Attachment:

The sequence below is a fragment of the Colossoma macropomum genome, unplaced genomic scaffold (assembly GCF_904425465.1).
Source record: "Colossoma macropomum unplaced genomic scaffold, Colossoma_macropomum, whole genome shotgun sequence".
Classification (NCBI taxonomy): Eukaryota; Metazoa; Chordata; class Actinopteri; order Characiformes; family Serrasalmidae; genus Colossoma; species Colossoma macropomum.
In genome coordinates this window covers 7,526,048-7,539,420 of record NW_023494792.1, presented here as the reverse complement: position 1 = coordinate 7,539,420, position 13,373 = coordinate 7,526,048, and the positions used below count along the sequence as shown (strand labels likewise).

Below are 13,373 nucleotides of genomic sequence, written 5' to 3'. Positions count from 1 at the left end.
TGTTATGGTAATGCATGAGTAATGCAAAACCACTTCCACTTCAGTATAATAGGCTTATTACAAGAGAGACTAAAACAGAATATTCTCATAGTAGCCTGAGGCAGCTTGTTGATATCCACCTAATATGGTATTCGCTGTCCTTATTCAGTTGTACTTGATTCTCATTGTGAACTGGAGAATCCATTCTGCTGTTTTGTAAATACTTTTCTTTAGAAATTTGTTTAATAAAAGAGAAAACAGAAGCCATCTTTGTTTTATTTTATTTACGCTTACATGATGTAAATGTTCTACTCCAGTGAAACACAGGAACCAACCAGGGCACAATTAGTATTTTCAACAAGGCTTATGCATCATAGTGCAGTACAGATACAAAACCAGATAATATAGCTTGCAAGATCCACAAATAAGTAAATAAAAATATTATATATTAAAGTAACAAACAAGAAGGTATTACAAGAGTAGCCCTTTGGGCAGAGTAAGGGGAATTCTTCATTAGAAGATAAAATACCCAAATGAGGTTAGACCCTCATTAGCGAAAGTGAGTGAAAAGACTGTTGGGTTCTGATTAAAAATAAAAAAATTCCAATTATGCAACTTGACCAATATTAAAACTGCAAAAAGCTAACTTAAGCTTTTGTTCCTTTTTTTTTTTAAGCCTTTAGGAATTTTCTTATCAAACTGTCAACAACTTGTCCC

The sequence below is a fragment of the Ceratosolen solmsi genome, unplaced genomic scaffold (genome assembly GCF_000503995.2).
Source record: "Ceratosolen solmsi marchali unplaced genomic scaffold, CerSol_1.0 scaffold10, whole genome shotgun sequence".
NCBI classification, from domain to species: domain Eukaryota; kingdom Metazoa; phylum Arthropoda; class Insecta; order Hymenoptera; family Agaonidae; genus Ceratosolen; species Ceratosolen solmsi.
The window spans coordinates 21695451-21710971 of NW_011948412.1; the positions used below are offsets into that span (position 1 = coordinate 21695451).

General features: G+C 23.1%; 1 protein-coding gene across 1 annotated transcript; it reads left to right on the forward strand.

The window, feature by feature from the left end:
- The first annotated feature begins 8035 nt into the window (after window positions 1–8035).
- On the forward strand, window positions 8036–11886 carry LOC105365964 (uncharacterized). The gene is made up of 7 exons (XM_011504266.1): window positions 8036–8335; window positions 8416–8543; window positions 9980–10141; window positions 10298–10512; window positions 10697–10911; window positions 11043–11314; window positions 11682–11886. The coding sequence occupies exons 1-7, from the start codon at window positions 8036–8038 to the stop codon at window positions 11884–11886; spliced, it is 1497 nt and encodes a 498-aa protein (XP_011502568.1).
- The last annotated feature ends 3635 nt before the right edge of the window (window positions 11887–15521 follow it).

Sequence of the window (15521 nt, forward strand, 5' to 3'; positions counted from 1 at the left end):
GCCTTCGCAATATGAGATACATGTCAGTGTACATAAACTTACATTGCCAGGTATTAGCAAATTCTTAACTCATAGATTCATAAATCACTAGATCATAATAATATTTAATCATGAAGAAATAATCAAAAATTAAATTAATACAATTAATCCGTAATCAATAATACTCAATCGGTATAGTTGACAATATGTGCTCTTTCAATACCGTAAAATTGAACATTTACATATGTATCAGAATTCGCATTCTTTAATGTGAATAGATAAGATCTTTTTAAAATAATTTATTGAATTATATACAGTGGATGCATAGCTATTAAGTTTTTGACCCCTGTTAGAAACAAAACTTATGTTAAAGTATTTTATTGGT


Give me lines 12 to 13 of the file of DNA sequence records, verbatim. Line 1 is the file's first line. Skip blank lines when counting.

The window, feature by feature from the left end:
- The first annotated feature begins 8035 nt into the window (after window positions 1–8035).